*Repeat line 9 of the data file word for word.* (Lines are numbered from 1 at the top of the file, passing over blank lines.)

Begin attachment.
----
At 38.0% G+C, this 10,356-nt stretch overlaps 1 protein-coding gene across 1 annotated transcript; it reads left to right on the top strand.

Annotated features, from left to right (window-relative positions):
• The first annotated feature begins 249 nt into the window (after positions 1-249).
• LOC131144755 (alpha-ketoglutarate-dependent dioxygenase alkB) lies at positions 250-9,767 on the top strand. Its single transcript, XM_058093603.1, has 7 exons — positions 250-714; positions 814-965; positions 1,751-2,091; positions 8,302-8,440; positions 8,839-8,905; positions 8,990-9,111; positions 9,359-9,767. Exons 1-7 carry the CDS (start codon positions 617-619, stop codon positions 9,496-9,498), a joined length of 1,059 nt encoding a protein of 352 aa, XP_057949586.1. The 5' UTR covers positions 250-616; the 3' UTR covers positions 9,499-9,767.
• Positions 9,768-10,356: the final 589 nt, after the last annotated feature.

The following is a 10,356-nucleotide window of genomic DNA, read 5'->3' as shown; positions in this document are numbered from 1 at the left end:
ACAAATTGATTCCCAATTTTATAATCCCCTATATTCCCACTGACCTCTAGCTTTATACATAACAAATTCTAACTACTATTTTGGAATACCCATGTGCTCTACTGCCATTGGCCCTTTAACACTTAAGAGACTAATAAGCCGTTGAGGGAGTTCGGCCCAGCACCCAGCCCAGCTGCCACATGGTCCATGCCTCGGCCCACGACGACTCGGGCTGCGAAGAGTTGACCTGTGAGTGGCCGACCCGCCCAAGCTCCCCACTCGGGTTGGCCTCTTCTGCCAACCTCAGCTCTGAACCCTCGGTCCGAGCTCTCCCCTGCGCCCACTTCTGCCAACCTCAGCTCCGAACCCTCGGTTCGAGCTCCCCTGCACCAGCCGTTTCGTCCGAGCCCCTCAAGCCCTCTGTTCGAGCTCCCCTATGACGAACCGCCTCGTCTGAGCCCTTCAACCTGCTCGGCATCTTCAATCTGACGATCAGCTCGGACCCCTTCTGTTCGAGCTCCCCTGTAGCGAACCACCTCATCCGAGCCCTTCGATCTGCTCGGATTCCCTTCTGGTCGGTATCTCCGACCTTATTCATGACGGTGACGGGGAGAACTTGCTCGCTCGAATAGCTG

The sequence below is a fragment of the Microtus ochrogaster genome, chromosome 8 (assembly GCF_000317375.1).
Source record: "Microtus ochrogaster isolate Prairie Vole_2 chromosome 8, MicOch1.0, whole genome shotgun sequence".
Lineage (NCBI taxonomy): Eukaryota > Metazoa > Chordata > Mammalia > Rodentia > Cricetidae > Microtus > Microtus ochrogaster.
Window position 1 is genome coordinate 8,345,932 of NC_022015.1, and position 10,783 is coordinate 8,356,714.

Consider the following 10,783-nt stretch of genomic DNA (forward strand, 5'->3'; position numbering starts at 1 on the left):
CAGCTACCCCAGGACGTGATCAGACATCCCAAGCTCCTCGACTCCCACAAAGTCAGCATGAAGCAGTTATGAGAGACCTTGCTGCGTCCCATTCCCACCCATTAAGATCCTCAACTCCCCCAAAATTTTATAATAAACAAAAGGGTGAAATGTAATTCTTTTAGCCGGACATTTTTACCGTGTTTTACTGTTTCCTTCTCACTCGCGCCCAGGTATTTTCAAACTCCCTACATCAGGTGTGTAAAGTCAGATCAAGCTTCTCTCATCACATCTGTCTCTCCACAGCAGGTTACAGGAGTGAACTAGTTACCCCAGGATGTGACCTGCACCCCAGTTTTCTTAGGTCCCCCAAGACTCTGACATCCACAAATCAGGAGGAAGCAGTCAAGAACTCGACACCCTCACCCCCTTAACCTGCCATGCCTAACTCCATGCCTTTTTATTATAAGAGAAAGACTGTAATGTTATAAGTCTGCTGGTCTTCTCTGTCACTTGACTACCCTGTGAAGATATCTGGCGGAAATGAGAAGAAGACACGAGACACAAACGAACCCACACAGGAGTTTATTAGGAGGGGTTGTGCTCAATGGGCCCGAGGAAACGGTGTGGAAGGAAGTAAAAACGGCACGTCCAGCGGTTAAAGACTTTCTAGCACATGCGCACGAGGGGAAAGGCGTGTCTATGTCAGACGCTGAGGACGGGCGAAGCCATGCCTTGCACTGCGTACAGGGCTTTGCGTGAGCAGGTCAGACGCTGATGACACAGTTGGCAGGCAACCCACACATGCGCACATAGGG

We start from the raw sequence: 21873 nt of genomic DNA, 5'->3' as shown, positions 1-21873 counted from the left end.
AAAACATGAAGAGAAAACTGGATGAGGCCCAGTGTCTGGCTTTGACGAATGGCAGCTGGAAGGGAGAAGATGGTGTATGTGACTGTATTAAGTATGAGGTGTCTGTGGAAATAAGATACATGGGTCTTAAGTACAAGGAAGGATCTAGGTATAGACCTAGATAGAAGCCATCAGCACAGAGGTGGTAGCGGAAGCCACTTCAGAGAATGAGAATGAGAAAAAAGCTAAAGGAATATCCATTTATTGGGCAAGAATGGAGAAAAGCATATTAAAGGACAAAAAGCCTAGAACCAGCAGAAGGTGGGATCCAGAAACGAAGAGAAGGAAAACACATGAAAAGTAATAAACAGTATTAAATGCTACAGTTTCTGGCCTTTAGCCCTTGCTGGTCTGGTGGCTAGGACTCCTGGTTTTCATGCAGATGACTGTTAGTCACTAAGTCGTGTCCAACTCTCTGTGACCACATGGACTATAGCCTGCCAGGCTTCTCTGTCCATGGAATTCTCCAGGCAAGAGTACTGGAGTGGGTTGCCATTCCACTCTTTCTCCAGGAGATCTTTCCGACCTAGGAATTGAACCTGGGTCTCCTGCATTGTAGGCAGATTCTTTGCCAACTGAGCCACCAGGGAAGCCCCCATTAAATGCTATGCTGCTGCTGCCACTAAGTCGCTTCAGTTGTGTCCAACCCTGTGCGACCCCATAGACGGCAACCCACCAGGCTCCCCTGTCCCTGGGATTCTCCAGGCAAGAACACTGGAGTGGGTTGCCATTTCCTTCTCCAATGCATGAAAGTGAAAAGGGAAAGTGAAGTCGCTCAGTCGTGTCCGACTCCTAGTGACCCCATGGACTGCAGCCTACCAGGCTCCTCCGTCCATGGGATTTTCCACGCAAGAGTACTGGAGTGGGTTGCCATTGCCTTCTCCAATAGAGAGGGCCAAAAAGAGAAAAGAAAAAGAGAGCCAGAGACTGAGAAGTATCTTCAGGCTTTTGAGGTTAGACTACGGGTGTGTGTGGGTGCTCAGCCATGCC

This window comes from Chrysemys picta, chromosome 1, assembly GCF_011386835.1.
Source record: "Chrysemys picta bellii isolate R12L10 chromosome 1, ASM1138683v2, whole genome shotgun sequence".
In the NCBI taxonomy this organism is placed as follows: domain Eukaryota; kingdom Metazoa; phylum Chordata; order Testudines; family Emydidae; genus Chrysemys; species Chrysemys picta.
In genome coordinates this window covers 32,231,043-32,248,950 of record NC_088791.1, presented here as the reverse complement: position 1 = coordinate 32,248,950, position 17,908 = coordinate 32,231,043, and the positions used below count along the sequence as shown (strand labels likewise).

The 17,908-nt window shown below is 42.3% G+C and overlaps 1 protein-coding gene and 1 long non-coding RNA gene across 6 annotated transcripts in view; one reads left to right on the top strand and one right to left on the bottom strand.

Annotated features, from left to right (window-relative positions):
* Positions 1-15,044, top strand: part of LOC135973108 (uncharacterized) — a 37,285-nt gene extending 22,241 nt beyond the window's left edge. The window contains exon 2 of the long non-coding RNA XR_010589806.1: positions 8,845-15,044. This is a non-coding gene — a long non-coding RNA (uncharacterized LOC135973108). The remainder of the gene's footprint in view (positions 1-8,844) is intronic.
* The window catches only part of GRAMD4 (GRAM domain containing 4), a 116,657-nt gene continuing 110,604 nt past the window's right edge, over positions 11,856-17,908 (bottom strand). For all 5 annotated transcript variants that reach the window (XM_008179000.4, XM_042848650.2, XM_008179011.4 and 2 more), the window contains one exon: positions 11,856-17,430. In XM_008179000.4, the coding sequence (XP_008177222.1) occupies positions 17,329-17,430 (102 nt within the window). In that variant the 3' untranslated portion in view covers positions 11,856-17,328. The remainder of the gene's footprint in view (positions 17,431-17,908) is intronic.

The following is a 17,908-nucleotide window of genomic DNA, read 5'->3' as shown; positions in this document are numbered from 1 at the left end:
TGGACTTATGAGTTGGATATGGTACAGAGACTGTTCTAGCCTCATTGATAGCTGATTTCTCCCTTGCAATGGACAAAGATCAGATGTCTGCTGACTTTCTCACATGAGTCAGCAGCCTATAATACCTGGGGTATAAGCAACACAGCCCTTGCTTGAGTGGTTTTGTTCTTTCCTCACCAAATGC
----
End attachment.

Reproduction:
Source record: "Microtus ochrogaster isolate Prairie Vole_2 chromosome 8, MicOch1.0, whole genome shotgun sequence".